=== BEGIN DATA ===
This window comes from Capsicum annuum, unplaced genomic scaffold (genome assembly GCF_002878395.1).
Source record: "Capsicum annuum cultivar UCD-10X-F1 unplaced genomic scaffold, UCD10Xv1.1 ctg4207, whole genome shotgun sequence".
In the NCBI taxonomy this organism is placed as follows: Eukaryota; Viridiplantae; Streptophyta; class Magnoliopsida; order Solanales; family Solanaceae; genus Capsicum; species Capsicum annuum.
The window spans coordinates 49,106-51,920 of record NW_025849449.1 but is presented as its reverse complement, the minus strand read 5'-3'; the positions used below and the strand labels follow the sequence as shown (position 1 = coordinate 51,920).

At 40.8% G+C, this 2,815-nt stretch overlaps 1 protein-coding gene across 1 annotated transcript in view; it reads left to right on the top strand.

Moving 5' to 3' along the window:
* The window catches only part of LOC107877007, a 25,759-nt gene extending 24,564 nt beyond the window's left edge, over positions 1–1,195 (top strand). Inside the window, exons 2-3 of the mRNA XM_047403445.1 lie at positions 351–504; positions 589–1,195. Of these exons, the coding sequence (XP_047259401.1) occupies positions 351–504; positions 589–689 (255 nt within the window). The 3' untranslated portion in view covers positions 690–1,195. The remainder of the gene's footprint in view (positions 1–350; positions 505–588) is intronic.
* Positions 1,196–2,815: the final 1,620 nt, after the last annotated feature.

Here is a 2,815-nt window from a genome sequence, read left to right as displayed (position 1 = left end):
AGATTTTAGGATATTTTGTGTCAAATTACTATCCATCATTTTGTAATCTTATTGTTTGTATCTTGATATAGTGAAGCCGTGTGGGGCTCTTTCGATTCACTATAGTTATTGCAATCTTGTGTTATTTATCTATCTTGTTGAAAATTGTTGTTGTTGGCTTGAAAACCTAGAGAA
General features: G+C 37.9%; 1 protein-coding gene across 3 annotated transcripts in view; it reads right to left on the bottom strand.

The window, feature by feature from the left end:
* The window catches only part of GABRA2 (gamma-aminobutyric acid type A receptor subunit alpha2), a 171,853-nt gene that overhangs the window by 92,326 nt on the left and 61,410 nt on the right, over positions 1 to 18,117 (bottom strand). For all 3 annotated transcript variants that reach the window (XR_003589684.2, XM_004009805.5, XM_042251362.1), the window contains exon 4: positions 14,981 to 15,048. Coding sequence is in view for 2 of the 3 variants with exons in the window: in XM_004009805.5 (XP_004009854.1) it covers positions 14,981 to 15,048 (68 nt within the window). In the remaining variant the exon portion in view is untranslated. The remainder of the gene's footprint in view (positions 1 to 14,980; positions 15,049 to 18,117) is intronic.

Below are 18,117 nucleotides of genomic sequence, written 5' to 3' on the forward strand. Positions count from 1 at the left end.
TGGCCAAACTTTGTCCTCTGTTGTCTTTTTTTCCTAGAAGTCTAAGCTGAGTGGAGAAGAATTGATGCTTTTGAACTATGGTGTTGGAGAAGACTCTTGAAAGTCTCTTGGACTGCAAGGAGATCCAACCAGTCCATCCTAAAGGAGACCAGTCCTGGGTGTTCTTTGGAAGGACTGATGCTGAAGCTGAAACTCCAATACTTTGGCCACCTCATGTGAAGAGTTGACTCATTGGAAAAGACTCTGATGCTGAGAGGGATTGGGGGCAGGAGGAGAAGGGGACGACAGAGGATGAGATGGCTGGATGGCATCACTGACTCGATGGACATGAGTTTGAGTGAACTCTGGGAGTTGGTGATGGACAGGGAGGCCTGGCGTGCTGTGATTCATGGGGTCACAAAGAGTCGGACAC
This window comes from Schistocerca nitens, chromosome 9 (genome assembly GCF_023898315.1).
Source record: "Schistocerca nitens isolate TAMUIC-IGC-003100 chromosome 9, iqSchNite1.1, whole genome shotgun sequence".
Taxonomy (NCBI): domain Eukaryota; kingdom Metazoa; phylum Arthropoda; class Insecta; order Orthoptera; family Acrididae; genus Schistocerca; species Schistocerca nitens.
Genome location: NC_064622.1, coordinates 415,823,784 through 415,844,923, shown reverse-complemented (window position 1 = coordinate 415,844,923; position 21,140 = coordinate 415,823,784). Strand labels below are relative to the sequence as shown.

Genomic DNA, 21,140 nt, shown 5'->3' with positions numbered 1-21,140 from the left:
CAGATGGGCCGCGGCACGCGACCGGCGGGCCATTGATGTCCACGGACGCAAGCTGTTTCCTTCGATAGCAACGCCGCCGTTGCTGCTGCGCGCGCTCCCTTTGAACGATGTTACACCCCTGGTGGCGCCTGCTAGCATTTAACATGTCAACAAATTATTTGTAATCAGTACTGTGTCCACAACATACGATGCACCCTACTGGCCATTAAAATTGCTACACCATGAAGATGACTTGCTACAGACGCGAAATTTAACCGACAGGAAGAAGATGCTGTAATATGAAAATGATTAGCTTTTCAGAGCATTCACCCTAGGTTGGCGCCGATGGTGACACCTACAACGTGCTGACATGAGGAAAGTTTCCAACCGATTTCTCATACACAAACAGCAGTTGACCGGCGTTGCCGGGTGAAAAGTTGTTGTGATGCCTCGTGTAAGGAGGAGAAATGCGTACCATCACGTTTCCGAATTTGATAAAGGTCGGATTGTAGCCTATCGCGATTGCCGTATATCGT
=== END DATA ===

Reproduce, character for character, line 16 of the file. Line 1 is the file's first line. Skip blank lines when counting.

This window comes from Schistocerca nitens, chromosome 9 (genome assembly GCF_023898315.1).